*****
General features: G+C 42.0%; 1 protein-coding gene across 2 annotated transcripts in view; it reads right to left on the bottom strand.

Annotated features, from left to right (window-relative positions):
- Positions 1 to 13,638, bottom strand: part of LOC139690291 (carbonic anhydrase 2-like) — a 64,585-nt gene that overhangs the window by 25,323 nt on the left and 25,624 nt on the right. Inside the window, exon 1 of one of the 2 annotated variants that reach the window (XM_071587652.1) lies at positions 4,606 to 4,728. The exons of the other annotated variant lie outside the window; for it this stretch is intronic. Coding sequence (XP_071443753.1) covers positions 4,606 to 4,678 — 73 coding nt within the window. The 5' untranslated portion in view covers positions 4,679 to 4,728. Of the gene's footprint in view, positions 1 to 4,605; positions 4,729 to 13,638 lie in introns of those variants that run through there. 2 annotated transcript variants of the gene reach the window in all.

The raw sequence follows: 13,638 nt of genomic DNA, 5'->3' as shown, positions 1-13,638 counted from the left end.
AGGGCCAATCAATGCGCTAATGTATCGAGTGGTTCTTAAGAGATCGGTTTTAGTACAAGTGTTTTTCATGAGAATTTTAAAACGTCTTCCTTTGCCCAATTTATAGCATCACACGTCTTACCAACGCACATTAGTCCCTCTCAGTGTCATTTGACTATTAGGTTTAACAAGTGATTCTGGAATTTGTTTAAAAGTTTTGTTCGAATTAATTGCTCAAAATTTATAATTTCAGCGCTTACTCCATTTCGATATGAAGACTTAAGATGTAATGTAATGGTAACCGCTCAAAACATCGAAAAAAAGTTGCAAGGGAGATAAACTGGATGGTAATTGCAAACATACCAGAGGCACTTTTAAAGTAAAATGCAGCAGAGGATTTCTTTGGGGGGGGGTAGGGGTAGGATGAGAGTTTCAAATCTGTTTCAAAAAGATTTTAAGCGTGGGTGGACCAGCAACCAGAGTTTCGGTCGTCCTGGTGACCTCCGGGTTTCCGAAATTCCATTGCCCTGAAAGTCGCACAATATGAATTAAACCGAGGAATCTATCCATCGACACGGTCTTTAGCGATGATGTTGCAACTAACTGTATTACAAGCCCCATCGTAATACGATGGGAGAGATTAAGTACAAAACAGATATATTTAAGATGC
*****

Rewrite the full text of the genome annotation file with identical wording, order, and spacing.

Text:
General features: G+C 42.0%; 1 protein-coding gene across 2 annotated transcripts in view; it reads right to left on the bottom strand.

Annotated features, from left to right (window-relative positions):
- Positions 1 to 13,638, bottom strand: part of LOC139690291 (carbonic anhydrase 2-like) — a 64,585-nt gene that overhangs the window by 25,323 nt on the left and 25,624 nt on the right. Inside the window, exon 1 of one of the 2 annotated variants that reach the window (XM_071587652.1) lies at positions 4,606 to 4,728. The exons of the other annotated variant lie outside the window; for it this stretch is intronic. Coding sequence (XP_071443753.1) covers positions 4,606 to 4,678 — 73 coding nt within the window. The 5' untranslated portion in view covers positions 4,679 to 4,728. Of the gene's footprint in view, positions 1 to 4,605; positions 4,729 to 13,638 lie in introns of those variants that run through there. 2 annotated transcript variants of the gene reach the window in all.

The raw sequence follows: 13,638 nt of genomic DNA, 5'->3' as shown, positions 1-13,638 counted from the left end.
AGGGCCAATCAATGCGCTAATGTATCGAGTGGTTCTTAAGAGATCGGTTTTAGTACAAGTGTTTTTCATGAGAATTTTAAAACGTCTTCCTTTGCCCAATTTATAGCATCACACGTCTTACCAACGCACATTAGTCCCTCTCAGTGTCATTTGACTATTAGGTTTAACAAGTGATTCTGGAATTTGTTTAAAAGTTTTGTTCGAATTAATTGCTCAAAATTTATAATTTCAGCGCTTACTCCATTTCGATATGAAGACTTAAGATGTAATGTAATGGTAACCGCTCAAAACATCGAAAAAAAGTTGCAAGGGAGATAAACTGGATGGTAATTGCAAACATACCAGAGGCACTTTTAAAGTAAAATGCAGCAGAGGATTTCTTTGGGGGGGGGTAGGGGTAGGATGAGAGTTTCAAATCTGTTTCAAAAAGATTTTAAGCGTGGGTGGACCAGCAACCAGAGTTTCGGTCGTCCTGGTGACCTCCGGGTTTCCGAAATTCCATTGCCCTGAAAGTCGCACAATATGAATTAAACCGAGGAATCTATCCATCGACACGGTCTTTAGCGATGATGTTGCAACTAACTGTATTACAAGCCCCATCGTAATACGATGGGAGAGATTAAGTACAAAACAGATATATTTAAGATGC